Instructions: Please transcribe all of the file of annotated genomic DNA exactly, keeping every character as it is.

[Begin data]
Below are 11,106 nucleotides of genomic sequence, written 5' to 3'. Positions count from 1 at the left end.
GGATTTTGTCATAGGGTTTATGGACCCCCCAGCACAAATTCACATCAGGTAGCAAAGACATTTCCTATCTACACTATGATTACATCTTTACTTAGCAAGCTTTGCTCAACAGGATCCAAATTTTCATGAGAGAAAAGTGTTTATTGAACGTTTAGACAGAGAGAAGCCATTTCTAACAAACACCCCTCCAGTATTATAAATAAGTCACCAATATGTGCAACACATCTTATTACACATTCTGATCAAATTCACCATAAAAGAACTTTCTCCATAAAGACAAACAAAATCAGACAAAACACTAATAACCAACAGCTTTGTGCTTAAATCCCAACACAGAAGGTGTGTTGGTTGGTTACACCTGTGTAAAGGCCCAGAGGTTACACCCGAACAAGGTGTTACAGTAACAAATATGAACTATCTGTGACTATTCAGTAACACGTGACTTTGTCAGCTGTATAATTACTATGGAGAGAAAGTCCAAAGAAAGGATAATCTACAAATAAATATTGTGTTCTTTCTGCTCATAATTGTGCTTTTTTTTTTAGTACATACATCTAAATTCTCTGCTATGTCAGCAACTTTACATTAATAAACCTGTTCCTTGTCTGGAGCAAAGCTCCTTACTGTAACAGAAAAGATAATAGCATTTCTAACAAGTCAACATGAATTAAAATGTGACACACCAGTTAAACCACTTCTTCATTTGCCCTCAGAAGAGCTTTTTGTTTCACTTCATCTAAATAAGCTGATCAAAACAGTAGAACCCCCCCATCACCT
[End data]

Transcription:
Below are 11,106 nucleotides of genomic sequence, written 5' to 3'. Positions count from 1 at the left end.
GGATTTTGTCATAGGGTTTATGGACCCCCCAGCACAAATTCACATCAGGTAGCAAAGACATTTCCTATCTACACTATGATTACATCTTTACTTAGCAAGCTTTGCTCAACAGGATCCAAATTTTCATGAGAGAAAAGTGTTTATTGAACGTTTAGACAGAGAGAAGCCATTTCTAACAAACACCCCTCCAGTATTATAAATAAGTCACCAATATGTGCAACACATCTTATTACACATTCTGATCAAATTCACCATAAAAGAACTTTCTCCATAAAGACAAACAAAATCAGACAAAACACTAATAACCAACAGCTTTGTGCTTAAATCCCAACACAGAAGGTGTGTTGGTTGGTTACACCTGTGTAAAGGCCCAGAGGTTACACCCGAACAAGGTGTTACAGTAACAAATATGAACTATCTGTGACTATTCAGTAACACGTGACTTTGTCAGCTGTATAATTACTATGGAGAGAAAGTCCAAAGAAAGGATAATCTACAAATAAATATTGTGTTCTTTCTGCTCATAATTGTGCTTTTTTTTTTAGTACATACATCTAAATTCTCTGCTATGTCAGCAACTTTACATTAATAAACCTGTTCCTTGTCTGGAGCAAAGCTCCTTACTGTAACAGAAAAGATAATAGCATTTCTAACAAGTCAACATGAATTAAAATGTGACACACCAGTTAAACCACTTCTTCATTTGCCCTCAGAAGAGCTTTTTGTTTCACTTCATCTAAATAAGCTGATCAAAACAGTAGAACCCCCCCATCACCT